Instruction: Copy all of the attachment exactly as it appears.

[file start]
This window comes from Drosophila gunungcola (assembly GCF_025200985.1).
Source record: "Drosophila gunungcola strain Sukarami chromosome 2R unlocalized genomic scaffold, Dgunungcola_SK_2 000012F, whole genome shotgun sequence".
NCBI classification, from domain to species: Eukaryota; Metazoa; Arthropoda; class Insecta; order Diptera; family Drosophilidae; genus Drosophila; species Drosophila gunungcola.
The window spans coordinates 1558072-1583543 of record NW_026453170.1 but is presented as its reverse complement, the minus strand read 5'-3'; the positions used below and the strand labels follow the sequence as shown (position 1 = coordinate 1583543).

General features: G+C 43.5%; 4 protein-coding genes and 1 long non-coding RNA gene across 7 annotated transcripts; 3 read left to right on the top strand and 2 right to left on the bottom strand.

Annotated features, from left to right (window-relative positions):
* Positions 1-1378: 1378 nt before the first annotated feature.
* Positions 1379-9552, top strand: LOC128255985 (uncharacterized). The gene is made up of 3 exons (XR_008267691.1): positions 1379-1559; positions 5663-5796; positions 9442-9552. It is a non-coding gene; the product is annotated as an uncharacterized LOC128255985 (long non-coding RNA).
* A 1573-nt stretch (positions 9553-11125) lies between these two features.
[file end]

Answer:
This window comes from Drosophila gunungcola (assembly GCF_025200985.1).
Source record: "Drosophila gunungcola strain Sukarami chromosome 2R unlocalized genomic scaffold, Dgunungcola_SK_2 000012F, whole genome shotgun sequence".
NCBI classification, from domain to species: Eukaryota; Metazoa; Arthropoda; class Insecta; order Diptera; family Drosophilidae; genus Drosophila; species Drosophila gunungcola.
The window spans coordinates 1558072-1583543 of record NW_026453170.1 but is presented as its reverse complement, the minus strand read 5'-3'; the positions used below and the strand labels follow the sequence as shown (position 1 = coordinate 1583543).

General features: G+C 43.5%; 4 protein-coding genes and 1 long non-coding RNA gene across 7 annotated transcripts; 3 read left to right on the top strand and 2 right to left on the bottom strand.

Annotated features, from left to right (window-relative positions):
* Positions 1-1378: 1378 nt before the first annotated feature.
* Positions 1379-9552, top strand: LOC128255985 (uncharacterized). The gene is made up of 3 exons (XR_008267691.1): positions 1379-1559; positions 5663-5796; positions 9442-9552. It is a non-coding gene; the product is annotated as an uncharacterized LOC128255985 (long non-coding RNA).
* A 1573-nt stretch (positions 9553-11125) lies between these two features.